The sudden and unexpected emergence of COVID-19 has everyone concerned about their family’s health and safety. Air filtration, understandably, has become a point of focus as people look for ways to limit their exposure to the coronavirus.
Whether air filtration can actually help protect you from the virus depends on a number of factors.
Let’s take a look at how filters work and what they’re capable of.
Understanding Filtration And Air Purification
Your HVAC system recirculates the air in your home several times a day. With each pass through the system, the air is filtered through a cartridge that removes pollutants.
The filter in your central air system has a MERV rating. That’s the minimum efficiency reporting value. The MERV rates the filter’s performance by the sizes of particles it can capture. The MERV ranges from 1 to 16. The smaller the particle, the higher the MERV.
MERV 1-4: These filters are cheap and disposable. They tend to be comprised of spun fiberglass. They can capture dust, pollen, and fibers.
MERV 5-8: These are also disposable, but they’re capable of filtering mold spores and chemical fumes.
MERV 9-12: This is typically a rigid style cartridge filter for superior residential air purification. It can filter out certain bacteria, such as Legionella, as well as common fumes.
MERV 13-16: This is also a rigid cartridge filter, but at 6 inches deep, it’s not commonly used in residential HVAC systems. You’re more likely to find this type of filter in hospitals and laboratories — sterile environments that need advanced purification. This type of filter removes all bacteria, sneeze droplets, and tobacco smoke.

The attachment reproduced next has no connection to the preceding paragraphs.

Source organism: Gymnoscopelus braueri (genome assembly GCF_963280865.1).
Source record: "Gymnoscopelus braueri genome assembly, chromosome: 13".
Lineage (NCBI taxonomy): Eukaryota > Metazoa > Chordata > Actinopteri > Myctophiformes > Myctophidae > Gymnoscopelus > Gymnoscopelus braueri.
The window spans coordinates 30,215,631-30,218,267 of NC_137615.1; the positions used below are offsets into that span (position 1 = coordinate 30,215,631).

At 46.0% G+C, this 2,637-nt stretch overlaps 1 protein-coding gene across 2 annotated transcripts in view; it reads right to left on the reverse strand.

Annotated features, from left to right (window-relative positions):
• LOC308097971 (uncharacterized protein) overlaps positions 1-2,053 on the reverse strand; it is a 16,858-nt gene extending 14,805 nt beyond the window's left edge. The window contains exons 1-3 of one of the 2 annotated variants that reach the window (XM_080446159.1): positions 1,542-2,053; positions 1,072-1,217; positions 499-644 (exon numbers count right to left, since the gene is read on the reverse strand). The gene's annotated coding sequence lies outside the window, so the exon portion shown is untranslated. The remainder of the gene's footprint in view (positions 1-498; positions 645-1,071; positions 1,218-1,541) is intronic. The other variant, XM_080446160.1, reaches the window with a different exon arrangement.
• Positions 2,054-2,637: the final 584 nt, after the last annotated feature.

There are also supplemental air purification systems, such as a plug-in HEPA filter and UV disinfection systems that work in conjunction with your HVAC. These can also help capture and neutralize airborne contaminants, bacteria, and certain viruses.
Filtration And Covid-19
The COVID-19 virus attaches to droplets released when a person coughs or sneezes. These atomized particles range in size from 1-100 microns, so any filter with a rating of MERV 9 or better would be effective in trapping them.
However, the coronavirus won’t stay in the air long. In order to be filtered out, someone would have to talk or sneeze right next to a vent. That isn’t to say advanced air filtration wouldn’t help. Remember, the coronavirus is expelled when someone sneezes or coughs. A high-efficiency filter will trap at least 85 percent of the contaminants that aggravate allergies and cause sneezing. This includes pollen, mold spores, fungi, and dust. Since sneezing creates gas clouds that can travel up to 25 feet, eliminating indoor irritants can potentially reduce the spread of active viruses.
The addition of a UV disinfection system will also neutralize airborne bacteria and viruses before they reach the supply vents.
The Importance Of Healthy Indoor Air Quality
Under any circumstances, clean air is essential to keeping your family healthy and safe. As part of a comprehensive indoor air quality strategy, filtration provides an added level of protection against many of the harmful contaminants floating around in the air.